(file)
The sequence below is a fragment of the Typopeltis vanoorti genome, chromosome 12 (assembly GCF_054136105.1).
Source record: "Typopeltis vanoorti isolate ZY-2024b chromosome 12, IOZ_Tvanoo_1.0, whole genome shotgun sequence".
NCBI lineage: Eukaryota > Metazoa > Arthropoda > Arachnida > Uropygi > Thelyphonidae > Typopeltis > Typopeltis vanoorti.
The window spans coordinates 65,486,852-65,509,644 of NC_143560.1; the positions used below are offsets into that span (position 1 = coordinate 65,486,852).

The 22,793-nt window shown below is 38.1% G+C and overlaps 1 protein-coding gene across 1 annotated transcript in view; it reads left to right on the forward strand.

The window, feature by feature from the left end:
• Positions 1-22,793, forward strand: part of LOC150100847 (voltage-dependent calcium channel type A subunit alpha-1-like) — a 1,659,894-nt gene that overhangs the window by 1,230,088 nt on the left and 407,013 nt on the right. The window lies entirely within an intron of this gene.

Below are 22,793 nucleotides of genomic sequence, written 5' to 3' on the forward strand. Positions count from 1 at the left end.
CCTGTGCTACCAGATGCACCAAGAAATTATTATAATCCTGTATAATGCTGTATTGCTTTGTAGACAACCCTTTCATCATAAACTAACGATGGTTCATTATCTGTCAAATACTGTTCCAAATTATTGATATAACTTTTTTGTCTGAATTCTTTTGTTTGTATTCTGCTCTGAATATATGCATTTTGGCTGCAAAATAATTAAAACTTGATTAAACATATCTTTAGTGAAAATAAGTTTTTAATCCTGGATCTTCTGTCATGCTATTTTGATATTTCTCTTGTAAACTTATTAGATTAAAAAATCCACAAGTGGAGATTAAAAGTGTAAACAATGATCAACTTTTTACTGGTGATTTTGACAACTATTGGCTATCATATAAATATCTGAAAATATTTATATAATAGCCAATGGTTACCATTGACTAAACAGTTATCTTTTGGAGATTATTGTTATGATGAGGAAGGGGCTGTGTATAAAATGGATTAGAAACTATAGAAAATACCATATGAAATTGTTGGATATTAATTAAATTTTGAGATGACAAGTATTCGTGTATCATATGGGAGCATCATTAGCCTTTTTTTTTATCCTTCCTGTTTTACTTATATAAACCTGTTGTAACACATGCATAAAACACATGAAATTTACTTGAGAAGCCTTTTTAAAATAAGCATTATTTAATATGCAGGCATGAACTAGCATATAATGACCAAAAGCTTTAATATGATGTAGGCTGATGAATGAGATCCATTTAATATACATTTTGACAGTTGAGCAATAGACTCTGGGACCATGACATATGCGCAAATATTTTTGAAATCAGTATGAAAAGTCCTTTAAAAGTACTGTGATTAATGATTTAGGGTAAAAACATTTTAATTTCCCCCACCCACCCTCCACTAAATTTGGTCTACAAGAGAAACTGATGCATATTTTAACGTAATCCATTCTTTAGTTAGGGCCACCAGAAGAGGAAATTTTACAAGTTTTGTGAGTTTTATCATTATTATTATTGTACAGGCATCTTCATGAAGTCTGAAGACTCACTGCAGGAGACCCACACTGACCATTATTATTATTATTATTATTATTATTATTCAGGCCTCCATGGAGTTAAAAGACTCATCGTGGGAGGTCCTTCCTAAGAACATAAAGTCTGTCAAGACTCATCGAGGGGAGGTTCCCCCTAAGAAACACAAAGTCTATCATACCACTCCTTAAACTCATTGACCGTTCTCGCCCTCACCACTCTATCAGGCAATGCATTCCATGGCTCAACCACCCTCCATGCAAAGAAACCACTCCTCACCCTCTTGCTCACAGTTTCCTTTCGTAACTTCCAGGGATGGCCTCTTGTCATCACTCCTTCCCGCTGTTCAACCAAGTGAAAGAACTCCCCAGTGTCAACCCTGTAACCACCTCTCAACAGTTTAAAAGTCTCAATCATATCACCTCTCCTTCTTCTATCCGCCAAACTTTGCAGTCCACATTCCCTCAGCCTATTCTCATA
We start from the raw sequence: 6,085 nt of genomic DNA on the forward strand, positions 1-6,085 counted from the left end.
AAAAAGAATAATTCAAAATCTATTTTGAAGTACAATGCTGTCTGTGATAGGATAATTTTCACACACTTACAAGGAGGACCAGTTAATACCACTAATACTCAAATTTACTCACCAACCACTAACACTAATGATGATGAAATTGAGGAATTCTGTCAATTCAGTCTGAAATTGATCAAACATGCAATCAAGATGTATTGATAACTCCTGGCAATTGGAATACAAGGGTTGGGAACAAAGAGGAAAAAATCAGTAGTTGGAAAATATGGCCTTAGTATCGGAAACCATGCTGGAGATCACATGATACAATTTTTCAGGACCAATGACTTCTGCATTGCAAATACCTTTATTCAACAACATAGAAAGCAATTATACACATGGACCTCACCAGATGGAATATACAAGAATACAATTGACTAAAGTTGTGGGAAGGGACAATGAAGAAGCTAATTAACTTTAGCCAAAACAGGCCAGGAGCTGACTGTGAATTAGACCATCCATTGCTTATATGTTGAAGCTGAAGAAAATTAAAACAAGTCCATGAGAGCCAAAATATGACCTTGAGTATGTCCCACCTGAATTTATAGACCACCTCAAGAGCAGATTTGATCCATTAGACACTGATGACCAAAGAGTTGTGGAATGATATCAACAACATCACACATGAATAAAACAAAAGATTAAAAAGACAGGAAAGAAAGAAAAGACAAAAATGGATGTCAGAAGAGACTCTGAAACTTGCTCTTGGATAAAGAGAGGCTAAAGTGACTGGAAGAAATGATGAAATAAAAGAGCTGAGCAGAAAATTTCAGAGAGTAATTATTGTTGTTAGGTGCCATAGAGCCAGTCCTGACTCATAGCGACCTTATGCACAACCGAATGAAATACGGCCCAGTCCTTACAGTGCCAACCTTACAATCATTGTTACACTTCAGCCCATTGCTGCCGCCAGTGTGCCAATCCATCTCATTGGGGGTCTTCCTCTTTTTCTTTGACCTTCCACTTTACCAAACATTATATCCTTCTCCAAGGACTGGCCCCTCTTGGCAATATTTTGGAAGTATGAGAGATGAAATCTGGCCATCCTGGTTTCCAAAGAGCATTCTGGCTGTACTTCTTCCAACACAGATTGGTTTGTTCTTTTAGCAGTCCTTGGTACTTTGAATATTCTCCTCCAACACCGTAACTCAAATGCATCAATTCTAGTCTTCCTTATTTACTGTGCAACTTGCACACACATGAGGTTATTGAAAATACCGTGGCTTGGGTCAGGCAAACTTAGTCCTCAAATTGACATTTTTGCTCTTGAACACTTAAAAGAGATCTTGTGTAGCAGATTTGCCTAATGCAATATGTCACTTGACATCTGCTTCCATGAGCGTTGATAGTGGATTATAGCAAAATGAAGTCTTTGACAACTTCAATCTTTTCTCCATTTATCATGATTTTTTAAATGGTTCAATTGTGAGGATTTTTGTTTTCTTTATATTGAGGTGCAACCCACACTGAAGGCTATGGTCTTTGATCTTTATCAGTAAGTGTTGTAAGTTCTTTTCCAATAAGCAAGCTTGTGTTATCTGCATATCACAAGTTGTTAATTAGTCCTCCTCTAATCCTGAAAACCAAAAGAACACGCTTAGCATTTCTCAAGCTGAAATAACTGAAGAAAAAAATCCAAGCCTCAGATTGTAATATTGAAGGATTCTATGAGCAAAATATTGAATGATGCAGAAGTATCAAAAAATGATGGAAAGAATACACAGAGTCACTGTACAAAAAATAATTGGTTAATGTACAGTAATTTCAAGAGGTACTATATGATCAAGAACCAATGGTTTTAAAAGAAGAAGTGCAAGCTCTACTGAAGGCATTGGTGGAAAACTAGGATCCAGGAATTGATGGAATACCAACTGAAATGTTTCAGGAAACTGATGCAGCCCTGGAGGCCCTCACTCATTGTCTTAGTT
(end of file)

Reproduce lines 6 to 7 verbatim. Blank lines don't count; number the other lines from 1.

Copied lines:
The window, feature by feature from the left end:
• Positions 1-22,793, forward strand: part of LOC150100847 (voltage-dependent calcium channel type A subunit alpha-1-like) — a 1,659,894-nt gene that overhangs the window by 1,230,088 nt on the left and 407,013 nt on the right. The window lies entirely within an intron of this gene.